Citigroup Inc says two of its traders are exempt from a government review of the bank's top executive pay packages, The New York Times reported on Saturday.

The Times said CitiGroup submitted to the government on Friday documentation on compensation for its 25 senior executives and highest-paid employees.

It cited people involved in that process who said CitiGroup told the U.S. Treasury Department that energy trader Andrew J. Hall, with a pay package of $98 million, and a second unidentified trader who was paid more than $30 million, were exempt from review.

A source close to the bank told Reuters on Wednesday that Hall's contract will be exempt from review because it was signed before a cut-off date of February 11, 2009.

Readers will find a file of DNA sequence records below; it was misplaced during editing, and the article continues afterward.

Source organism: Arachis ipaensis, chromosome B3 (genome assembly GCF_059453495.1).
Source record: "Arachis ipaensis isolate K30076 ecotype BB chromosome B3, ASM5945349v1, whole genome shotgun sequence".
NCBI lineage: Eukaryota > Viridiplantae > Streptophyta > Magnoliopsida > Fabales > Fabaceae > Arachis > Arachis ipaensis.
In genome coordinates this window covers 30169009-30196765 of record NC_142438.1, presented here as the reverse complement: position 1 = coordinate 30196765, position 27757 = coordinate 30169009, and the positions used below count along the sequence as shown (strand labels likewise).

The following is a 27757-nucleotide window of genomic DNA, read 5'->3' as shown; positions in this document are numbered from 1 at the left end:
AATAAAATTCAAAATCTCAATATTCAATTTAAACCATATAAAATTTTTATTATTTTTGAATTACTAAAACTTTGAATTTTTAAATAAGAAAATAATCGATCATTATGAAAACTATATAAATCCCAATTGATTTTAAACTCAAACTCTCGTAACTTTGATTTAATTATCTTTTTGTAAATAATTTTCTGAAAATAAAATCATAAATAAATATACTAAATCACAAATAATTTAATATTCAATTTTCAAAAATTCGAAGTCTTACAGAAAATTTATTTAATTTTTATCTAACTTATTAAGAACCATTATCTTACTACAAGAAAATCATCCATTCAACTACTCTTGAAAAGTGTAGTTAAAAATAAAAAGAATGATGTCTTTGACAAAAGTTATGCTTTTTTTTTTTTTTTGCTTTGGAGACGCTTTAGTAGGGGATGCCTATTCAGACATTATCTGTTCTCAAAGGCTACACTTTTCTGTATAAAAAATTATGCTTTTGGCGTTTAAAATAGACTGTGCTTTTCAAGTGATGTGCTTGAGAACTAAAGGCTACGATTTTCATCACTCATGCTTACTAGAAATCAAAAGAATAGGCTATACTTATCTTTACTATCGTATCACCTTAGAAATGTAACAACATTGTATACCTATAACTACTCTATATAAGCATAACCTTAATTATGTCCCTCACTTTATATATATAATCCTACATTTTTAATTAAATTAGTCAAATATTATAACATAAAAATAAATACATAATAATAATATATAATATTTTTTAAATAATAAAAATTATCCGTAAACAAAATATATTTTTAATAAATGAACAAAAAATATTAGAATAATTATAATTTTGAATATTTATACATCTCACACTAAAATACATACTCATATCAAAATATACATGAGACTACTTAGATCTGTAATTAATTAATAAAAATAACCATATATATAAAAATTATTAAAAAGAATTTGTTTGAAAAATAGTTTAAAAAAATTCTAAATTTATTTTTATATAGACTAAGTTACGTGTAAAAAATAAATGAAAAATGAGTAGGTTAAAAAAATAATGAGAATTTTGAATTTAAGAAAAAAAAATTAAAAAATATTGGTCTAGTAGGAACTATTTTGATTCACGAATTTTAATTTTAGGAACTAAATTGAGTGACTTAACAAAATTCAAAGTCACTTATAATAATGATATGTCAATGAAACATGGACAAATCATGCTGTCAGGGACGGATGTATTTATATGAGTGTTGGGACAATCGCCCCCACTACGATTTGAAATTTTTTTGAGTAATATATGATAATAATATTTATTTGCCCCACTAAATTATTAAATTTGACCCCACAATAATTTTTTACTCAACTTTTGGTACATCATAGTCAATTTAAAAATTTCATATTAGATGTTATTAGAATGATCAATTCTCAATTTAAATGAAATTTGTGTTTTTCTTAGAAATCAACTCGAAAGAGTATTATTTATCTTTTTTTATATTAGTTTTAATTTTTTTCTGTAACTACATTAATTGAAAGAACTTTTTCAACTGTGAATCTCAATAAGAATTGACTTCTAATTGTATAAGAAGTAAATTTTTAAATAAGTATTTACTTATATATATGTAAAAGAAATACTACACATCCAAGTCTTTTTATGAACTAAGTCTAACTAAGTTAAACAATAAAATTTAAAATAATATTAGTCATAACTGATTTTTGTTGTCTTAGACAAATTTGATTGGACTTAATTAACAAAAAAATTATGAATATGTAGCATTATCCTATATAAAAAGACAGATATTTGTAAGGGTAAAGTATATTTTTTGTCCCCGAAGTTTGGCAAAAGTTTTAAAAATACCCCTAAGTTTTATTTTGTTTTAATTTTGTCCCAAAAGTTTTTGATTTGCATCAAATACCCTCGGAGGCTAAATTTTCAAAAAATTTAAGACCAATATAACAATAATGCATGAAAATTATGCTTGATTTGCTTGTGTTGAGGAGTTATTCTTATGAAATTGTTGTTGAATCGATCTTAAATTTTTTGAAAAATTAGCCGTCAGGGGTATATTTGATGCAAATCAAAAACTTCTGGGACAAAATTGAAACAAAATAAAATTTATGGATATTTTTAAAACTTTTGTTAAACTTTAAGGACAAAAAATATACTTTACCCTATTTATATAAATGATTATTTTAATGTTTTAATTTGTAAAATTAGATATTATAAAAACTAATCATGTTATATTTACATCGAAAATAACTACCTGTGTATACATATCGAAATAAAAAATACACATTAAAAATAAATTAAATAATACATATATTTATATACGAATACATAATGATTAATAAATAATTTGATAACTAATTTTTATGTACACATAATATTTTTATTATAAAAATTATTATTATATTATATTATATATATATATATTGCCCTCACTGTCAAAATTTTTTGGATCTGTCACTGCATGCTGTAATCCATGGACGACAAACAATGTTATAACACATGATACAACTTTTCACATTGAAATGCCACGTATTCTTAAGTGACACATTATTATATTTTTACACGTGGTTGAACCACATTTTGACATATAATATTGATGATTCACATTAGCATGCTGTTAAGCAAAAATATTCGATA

But another source familiar with the matter said federal pay czar Kenneth Feinberg, the U.S. official responsible for setting pay for top executives at finance firms that received billions of dollars in government aid, will have flexibility in applying his authority on a case-by-case basis.

Feinberg will take his time and conduct his work in private, a spokesman said on Friday.

We are not going to provide a running commentary on this process, said Treasury spokesman Andrew Williams.

Compensation plans were expected to be submitted by midnight on Friday, and it may take several weeks to see if they are in order. Feinberg then has 60 days to present his recommendations on compensation for the 25 highest-paid employees at companies that must answer to the government on pay.

Feinberg has been consulting with seven companies that have yet to pay back money borrowed from the government, including Citigroup, American International Group Inc, Bank of America Corp, Chrysler Financial, Chrysler Group LLC, General Motors Co and GMAC Inc, a Treasury spokesman has said.

(Reporting by Jim Marshall 312-408-8717)